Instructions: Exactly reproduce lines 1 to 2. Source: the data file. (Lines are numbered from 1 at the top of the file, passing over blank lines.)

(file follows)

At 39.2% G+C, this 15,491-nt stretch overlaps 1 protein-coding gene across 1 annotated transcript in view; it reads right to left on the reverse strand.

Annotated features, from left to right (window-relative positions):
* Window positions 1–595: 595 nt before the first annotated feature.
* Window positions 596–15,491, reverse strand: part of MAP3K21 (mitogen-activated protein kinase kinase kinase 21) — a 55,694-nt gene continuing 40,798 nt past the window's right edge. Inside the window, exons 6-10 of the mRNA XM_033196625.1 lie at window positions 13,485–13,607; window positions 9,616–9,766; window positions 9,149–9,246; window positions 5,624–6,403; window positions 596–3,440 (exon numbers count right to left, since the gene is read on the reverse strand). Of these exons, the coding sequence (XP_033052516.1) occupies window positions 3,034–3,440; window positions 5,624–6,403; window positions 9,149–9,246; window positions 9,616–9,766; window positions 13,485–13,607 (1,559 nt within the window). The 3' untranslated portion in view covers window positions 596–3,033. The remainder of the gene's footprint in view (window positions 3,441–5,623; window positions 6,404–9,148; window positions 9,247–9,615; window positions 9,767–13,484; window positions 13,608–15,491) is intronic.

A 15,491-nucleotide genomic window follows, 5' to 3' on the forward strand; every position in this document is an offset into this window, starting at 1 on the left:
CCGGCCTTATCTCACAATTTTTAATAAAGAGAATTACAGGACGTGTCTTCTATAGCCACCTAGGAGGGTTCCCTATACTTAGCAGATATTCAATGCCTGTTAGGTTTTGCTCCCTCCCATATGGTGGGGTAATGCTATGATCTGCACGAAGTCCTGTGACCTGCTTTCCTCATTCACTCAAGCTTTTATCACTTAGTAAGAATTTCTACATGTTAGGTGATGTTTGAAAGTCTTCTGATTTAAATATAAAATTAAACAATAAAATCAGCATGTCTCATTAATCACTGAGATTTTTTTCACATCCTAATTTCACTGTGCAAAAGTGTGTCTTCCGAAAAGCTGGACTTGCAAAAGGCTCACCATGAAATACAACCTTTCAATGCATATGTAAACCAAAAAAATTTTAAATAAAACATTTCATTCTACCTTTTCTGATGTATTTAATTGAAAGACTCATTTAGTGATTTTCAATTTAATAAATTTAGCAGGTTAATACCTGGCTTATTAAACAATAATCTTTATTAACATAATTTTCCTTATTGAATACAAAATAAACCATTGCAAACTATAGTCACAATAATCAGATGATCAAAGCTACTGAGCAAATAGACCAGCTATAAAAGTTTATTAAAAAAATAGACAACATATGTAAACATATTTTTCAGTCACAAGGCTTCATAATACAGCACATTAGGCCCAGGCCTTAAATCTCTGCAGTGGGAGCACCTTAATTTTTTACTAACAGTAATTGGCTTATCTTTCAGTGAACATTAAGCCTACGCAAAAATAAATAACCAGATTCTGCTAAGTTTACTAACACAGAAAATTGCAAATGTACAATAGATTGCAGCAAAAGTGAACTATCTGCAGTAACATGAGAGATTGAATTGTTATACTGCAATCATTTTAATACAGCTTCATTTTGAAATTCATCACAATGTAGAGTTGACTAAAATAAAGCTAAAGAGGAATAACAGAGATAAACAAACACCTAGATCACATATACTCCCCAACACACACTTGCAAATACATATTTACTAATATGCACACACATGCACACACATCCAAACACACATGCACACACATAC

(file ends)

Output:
At 39.2% G+C, this 15,491-nt stretch overlaps 1 protein-coding gene across 1 annotated transcript in view; it reads right to left on the reverse strand.

Annotated features, from left to right (window-relative positions):